Long, fine and abundant single coat, with a profuse frill on the chest and feathering on the ears.
Parti-color or white with patches of any color.
Happy at heart, Papillons are full of energy and fun. These busy and curious dogs bond strongly with their owners and love to learn tricks to further please their people. Extremely intelligent, versatile, and hardier than they may appear, Papillons can be trained to do all sorts of things. Although some can be bold and pushy, others have some natural shyness.
The Papillon's small size makes him a good apartment dog as long as he is given enough exercise - even if it's an indoor game of fetch. He is a companion dog and so does not do well if left alone for long periods. In colder climates, he may need to wear a coat during the winter months. He can jump surprisingly high, so a secure 6-foot (2 m) fence is necessary.
The Papillon is a toy dog who participates in many sports, including agility, flyball and even tracking. He is a titled performer in obedience and agility, a standout in the show ring, and a dog who is easy to train as a hearing-ear dog or therapy dog.
The sturdy, athletic Papillon is no lapdog - he needs plenty of exercise and will appreciate using his own four feet to accompany you on your excursions. Inquisitive and athletic, he enjoys playing outside and being a part of family activities.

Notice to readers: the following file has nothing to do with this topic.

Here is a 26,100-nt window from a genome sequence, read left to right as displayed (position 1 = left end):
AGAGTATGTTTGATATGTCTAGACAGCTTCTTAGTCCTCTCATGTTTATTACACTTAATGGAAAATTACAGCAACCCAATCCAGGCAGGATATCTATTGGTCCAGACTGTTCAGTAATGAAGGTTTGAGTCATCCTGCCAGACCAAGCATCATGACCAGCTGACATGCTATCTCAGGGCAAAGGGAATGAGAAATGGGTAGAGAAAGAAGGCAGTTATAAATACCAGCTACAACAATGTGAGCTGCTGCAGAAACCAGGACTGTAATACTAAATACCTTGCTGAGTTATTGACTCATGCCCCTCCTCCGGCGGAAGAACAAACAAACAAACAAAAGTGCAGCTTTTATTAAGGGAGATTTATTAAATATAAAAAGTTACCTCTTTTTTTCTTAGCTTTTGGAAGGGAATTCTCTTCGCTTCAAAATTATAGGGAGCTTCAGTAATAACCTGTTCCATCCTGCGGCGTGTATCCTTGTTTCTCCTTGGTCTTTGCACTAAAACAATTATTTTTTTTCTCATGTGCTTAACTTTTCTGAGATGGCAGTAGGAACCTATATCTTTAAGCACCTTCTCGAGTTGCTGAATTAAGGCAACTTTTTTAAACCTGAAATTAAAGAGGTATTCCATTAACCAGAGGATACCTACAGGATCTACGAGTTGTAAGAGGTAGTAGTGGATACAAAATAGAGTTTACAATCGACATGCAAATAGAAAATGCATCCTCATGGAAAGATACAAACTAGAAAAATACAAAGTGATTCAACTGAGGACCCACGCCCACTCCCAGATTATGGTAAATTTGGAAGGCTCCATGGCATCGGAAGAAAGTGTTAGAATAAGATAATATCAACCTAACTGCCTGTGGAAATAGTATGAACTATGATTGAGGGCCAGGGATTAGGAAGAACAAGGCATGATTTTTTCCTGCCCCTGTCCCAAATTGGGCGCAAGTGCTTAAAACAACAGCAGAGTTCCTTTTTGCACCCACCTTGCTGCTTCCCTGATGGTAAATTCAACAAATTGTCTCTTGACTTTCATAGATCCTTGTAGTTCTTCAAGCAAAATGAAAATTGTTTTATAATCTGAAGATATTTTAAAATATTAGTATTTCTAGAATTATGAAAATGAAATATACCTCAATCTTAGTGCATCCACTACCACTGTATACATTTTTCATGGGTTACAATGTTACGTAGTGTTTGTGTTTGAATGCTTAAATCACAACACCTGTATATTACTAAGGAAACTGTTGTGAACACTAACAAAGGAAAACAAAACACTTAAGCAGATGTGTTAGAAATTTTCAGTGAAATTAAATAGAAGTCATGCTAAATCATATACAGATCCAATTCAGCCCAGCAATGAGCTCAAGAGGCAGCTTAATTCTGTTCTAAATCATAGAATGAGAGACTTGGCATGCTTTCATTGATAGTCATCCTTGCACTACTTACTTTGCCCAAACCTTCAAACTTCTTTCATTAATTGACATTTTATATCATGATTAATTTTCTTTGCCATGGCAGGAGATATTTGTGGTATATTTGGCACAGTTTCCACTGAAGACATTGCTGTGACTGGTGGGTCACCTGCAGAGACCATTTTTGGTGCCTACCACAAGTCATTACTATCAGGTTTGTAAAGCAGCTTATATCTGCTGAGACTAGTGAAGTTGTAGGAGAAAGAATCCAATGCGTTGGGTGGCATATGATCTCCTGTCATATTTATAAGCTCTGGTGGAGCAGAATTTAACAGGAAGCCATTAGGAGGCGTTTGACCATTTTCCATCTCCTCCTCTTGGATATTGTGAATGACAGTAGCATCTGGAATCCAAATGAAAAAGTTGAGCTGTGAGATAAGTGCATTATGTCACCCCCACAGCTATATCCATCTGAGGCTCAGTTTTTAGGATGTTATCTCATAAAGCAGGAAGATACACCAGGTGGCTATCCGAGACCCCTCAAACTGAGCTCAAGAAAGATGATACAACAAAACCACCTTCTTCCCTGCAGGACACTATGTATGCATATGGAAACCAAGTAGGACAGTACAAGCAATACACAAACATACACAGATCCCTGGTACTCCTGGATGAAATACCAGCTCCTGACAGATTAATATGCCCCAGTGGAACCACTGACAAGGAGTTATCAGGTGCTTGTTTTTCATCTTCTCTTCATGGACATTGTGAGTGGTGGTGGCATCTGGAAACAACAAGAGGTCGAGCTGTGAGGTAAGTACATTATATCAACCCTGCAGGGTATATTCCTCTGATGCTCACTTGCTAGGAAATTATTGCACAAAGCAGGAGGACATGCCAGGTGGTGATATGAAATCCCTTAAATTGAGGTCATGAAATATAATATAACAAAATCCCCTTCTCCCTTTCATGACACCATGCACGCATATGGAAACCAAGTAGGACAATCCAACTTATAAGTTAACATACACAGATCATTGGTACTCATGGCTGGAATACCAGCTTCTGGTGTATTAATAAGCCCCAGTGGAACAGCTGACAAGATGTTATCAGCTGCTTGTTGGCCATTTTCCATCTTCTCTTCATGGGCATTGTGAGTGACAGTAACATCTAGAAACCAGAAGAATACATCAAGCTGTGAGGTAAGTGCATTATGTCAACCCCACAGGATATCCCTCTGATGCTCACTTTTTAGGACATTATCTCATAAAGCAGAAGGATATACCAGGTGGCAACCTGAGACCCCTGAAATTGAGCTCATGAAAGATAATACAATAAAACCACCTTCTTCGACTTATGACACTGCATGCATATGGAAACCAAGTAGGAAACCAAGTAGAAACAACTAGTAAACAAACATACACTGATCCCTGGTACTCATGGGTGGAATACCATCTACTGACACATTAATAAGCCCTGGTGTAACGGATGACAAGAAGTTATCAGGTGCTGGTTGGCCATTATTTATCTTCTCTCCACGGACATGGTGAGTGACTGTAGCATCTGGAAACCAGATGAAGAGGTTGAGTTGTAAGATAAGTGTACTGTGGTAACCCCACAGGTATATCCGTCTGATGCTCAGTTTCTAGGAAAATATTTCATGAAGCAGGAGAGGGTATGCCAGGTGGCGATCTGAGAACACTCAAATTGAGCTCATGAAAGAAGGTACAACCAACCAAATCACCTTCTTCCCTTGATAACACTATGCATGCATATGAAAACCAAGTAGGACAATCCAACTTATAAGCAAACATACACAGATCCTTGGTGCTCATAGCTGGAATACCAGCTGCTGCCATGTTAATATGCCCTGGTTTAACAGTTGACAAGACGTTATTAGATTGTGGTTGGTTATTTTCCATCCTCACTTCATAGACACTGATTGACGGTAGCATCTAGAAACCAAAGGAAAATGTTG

The Papillon is a good eater who should be fed a high-quality food twice a day. Although he may look adorable when begging for food, don't feed him junk, and don't let him get fat.
The Papillon has proved himself a versatile dog in many arenas because he is easy to train - he learns quickly and retains his lessons. With his intelligence and keen desire to please, positive rewards and motivational training will have him doing almost anything you ask. A Papillon needs plenty of socialization from puppyhood to help him feel confident in as many situations as possible.
Although Papillons are good companions for older children who understand how to handle smaller dogs, they are not usually recommended for families with children under the age of seven. They get along well with other small dogs (especially other Papillons) and small pets but should be supervised with larger dogs because of their size.
The average life span of the Papillon is 12 to 15 years. Health concerns include cataracts; dental problems; digestive problems; epilepsy; patellar luxation; retained testicles and von Willebrand disease.
The Papillon doesn't have an undercoat, so he sheds little to no hair. His silky fur is quite easy to care for and doesn't need trimming or special grooming. He should be brushed regularly with a natural bristle brush to prevent matting.
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